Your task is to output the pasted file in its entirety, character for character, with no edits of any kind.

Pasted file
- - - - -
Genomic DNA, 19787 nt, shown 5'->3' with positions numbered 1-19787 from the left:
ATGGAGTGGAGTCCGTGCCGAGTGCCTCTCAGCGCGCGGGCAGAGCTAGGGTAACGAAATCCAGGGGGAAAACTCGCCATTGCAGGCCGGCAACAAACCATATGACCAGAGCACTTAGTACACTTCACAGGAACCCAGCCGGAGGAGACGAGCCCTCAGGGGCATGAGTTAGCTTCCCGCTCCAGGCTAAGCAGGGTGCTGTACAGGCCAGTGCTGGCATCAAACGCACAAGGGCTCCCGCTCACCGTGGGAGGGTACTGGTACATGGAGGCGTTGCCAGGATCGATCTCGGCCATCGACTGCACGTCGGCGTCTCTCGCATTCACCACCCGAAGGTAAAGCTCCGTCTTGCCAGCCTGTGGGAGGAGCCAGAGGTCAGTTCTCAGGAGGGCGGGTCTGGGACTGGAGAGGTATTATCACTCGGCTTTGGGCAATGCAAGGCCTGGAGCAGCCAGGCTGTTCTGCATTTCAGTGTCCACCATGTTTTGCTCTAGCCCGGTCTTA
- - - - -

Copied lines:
Genomic DNA, 19787 nt, shown 5'->3' with positions numbered 1-19787 from the left:
ATGGAGTGGAGTCCGTGCCGAGTGCCTCTCAGCGCGCGGGCAGAGCTAGGGTAACGAAATCCAGGGGGAAAACTCGCCATTGCAGGCCGGCAACAAACCATATGACCAGAGCACTTAGTACACTTCACAGGAACCCAGCCGGAGGAGACGAGCCCTCAGGGGCATGAGTTAGCTTCCCGCTCCAGGCTAAGCAGGGTGCTGTACAGGCCAGTGCTGGCATCAAACGCACAAGGGCTCCCGCTCACCGTGGGAGGGTACTGGTACATGGAGGCGTTGCCAGGATCGATCTCGGCCATCGACTGCACGTCGGCGTCTCTCGCATTCACCACCCGAAGGTAAAGCTCCGTCTTGCCAGCCTGTGGGAGGAGCCAGAGGTCAGTTCTCAGGAGGGCGGGTCTGGGACTGGAGAGGTATTATCACTCGGCTTTGGGCAATGCAAGGCCTGGAGCAGCCAGGCTGTTCTGCATTTCAGTGTCCACCATGTTTTGCTCTAGCCCGGTCTTA